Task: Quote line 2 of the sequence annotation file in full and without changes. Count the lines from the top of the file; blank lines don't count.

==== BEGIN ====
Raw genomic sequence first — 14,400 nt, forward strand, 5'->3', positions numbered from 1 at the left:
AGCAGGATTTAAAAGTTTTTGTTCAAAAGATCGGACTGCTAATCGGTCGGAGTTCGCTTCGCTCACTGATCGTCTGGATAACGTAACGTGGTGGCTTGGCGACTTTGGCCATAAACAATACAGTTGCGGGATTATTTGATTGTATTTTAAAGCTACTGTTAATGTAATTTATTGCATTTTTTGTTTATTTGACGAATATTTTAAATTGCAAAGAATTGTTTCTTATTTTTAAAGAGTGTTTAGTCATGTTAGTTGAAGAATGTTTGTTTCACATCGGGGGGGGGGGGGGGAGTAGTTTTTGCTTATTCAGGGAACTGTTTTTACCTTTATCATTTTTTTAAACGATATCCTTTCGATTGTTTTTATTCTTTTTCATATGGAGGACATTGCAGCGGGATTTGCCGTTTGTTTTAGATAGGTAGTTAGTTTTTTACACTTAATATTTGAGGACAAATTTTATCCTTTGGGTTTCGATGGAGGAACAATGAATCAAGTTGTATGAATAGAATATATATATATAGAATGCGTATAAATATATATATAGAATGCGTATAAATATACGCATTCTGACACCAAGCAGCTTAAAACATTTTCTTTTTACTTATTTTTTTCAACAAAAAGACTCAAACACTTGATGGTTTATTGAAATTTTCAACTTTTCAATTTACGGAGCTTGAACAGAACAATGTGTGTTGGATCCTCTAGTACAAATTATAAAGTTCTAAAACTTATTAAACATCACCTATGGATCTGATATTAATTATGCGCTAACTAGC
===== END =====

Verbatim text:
AGCAGGATTTAAAAGTTTTTGTTCAAAAGATCGGACTGCTAATCGGTCGGAGTTCGCTTCGCTCACTGATCGTCTGGATAACGTAACGTGGTGGCTTGGCGACTTTGGCCATAAACAATACAGTTGCGGGATTATTTGATTGTATTTTAAAGCTACTGTTAATGTAATTTATTGCATTTTTTGTTTATTTGACGAATATTTTAAATTGCAAAGAATTGTTTCTTATTTTTAAAGAGTGTTTAGTCATGTTAGTTGAAGAATGTTTGTTTCACATCGGGGGGGGGGGGGGGAGTAGTTTTTGCTTATTCAGGGAACTGTTTTTACCTTTATCATTTTTTTAAACGATATCCTTTCGATTGTTTTTATTCTTTTTCATATGGAGGACATTGCAGCGGGATTTGCCGTTTGTTTTAGATAGGTAGTTAGTTTTTTACACTTAATATTTGAGGACAAATTTTATCCTTTGGGTTTCGATGGAGGAACAATGAATCAAGTTGTATGAATAGAATATATATATATAGAATGCGTATAAATATATATATAGAATGCGTATAAATATACGCATTCTGACACCAAGCAGCTTAAAACATTTTCTTTTTACTTATTTTTTTCAACAAAAAGACTCAAACACTTGATGGTTTATTGAAATTTTCAACTTTTCAATTTACGGAGCTTGAACAGAACAATGTGTGTTGGATCCTCTAGTACAAATTATAAAGTTCTAAAACTTATTAAACATCACCTATGGATCTGATATTAATTATGCGCTAACTAGC